Generating Results: Collaborative Team Keeps Alta Wind Energy Project on Track

July 22, 2016

On the heels of the landmark 2015 climate accord at which nations around the world committed to reducing greenhouse gas emissions, the U.S. government extended tax credits for wind power development. These events led to an explosion of wind power development.

To the Terracon team, the increased support of wind energy as an alternative and clean power source came as no surprise. Our team had recently been a part of the largest wind farm project in the U.S. (second largest onshore wind energy center in the world), Alta Wind Energy Center, for which Terracon served as the geotechnical engineer of record for the last of the project’s eight phases. Located near the town of Mojave within the Tehachapi Mountains in California, this phase included the installation of 60, 3.3 megawatt (MW) wind turbine generators (WTG), a 6-mile transmission line, two large substations, multiple wind measurement towers (MET), buildings, and access roads.

Special Challenges, Specialized Expertise

This project presented various challenges. For example, exploring subsurface conditions for 60 WTGs, half of which had to be placed at the top of a mountain crest. Accessibility was tricky; a few locations were not accessible at all, requiring the team to wait for roads to be built before work could begin.

In order to meet the unique project needs, Terracon brought together a team including five geologists and field engineers to work onsite, two authorized project reviewer (APR) engineers, five project engineers, and five laboratory technicians.

Terracon was able to quickly mobilize multiple drilling rigs, geologists, and engineers from several Terracon offices in order to expedite exploration. The work included 126 borings ranging in depth from 10 to 52 feet and 20 test pits. In addition, geophysical surveys were comprised of Refraction Microtremor (ReMi) and electrical resistivity surveys and in-situ thermal resistivity testing.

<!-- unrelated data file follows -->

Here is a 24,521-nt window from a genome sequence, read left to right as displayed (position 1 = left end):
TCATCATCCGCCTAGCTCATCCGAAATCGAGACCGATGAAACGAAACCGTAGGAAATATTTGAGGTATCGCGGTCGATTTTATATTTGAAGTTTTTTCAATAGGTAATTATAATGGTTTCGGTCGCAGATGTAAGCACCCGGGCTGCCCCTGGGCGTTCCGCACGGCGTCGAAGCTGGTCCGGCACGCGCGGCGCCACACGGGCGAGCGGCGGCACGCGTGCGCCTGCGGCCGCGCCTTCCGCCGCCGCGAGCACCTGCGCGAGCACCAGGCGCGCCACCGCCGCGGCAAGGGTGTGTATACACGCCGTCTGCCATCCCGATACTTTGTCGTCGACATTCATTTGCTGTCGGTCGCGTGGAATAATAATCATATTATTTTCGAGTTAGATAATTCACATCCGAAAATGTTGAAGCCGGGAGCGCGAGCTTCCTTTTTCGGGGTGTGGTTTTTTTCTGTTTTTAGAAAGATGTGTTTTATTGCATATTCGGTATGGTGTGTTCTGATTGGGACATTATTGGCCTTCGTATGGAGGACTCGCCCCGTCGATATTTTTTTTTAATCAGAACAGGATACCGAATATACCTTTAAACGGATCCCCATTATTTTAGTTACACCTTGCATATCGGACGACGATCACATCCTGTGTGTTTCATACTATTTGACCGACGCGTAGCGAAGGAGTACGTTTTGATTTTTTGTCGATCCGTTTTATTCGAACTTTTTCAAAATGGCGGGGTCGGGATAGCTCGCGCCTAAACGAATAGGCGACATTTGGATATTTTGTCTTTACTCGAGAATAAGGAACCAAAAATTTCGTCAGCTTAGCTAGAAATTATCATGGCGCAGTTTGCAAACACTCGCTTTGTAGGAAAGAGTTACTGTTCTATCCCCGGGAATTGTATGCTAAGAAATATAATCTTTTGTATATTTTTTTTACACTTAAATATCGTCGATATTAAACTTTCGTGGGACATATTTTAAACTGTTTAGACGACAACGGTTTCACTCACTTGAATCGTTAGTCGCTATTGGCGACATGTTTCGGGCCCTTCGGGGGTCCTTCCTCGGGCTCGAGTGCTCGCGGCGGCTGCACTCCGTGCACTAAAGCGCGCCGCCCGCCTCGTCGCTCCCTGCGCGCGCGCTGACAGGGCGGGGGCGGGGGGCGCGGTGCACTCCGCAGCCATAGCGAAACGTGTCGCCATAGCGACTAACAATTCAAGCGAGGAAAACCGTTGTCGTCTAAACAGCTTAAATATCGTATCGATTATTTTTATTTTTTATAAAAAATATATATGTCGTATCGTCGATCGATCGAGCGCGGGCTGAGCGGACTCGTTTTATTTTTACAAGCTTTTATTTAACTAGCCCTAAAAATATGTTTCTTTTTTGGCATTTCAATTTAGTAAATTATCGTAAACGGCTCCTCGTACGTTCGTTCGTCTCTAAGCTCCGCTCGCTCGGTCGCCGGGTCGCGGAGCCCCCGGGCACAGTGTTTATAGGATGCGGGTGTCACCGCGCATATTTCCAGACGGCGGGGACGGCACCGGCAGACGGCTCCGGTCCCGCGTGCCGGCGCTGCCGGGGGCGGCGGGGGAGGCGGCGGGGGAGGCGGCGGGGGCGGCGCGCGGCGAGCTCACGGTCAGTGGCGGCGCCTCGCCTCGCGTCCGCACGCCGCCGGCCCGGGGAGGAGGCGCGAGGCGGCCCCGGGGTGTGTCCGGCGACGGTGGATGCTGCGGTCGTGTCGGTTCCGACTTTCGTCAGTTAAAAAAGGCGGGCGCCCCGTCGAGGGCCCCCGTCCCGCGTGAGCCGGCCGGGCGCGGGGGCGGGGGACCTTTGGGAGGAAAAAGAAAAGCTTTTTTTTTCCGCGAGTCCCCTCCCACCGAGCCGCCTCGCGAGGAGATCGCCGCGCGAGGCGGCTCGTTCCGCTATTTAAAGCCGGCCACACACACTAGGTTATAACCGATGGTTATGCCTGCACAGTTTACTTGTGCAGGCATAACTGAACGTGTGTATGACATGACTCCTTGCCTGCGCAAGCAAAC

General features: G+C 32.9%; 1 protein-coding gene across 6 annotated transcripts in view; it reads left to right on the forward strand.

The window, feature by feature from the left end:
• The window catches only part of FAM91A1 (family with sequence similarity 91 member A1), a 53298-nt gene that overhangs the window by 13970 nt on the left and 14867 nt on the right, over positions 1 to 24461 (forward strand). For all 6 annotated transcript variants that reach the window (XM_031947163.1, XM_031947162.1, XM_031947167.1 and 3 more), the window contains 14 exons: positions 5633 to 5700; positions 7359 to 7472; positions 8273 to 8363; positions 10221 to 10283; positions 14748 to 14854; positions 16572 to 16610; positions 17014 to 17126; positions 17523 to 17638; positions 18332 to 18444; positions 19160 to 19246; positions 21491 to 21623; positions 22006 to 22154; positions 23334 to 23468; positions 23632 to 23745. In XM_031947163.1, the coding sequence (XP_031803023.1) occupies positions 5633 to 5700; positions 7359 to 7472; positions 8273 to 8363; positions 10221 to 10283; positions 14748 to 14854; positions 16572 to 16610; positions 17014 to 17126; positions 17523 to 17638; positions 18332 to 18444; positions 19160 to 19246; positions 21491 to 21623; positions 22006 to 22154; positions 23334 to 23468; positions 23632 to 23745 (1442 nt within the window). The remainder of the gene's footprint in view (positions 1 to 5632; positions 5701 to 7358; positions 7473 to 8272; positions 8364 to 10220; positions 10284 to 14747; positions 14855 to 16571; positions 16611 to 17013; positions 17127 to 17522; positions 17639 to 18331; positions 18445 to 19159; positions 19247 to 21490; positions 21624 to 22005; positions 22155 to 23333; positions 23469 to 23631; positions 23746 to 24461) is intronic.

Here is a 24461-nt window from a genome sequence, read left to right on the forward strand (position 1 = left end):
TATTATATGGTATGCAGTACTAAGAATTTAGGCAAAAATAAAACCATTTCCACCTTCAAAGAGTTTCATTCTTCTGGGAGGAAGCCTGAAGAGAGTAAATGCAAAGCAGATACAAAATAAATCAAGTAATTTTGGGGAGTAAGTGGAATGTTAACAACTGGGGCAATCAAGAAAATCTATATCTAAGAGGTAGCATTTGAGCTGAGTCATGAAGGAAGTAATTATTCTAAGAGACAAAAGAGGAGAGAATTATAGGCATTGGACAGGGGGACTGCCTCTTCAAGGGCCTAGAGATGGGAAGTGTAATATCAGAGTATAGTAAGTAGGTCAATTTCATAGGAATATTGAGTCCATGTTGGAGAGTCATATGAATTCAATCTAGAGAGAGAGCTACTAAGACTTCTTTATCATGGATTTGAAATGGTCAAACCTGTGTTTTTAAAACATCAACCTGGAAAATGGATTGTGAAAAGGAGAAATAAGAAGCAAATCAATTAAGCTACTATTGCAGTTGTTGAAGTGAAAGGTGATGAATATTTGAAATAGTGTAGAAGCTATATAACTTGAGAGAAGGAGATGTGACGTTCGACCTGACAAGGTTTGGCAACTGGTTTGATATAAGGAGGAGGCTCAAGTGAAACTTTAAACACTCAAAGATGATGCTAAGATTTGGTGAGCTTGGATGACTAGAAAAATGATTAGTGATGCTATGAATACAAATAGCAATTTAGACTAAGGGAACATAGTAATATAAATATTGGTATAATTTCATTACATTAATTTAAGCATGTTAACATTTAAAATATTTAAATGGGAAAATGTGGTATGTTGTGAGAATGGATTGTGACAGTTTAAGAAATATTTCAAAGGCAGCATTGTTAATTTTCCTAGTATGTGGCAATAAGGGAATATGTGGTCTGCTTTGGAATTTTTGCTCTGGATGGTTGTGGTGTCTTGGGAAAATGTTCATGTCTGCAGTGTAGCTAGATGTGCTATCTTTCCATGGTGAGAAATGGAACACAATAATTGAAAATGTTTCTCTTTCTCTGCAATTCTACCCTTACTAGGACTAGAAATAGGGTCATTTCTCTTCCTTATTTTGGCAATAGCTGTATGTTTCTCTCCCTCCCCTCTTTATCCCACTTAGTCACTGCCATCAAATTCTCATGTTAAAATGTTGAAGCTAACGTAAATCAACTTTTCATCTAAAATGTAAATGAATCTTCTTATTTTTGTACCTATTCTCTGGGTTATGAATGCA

To facilitate a quick turnaround for results, testing for soil classification, soil strength, corrosion, and thermal resistivity was performed at three separate offices. Engineering and report preparation included dynamic analysis for foundation stiffness, slope stability evaluation in static and seismic conditions, thermal resistivity evaluation, settlement analysis, deep and shallow foundation recommendations, and unpaved roads recommendations.

Building on Success

photo 1Based on the quality of geotechnical work and our strong business relationship with the prime contractor, Terracon was able to help the client with the materials testing. To expedite delivery of this highly time-sensitive project and reduce costs, a mobile laboratory was brought on site. This was especially useful given the fast pace and remote location of the project.

Materials testing was performed by more than 10 field inspectors and technicians, from three Terracon offices. This successful approach was also key during the construction phase. The materials scope of work included inspection and testing of grading operations, deep and mat foundations, concrete and steel reinforcement, bolting, and welding.

Building on our success with the Alta Wind Energy Center project, among others, Terracon continues to expand our expertise in wind energy development. The American Wind Energy Association has recorded an average annual growth of 26 percent over the last 10 years, and with that continued growth, Terracon is ready to assemble the right team for a project at any location.

Fred Buhamdan, P.E., PMP, is the geotechnical department manager in the Orange County office in Calif. He has experience performing geotechnical investigations, engineering design, and project management for various types of projects. Fred's expertise and technical knowledge is focused around power related projects including solar facilities, wind farms, powerplants, transmission lines, and electrical substations. Terracon employees from offices in Orange County and Lodi, Calif., Phoenix, Las Vegas, and Portland contributed to the project described in this article

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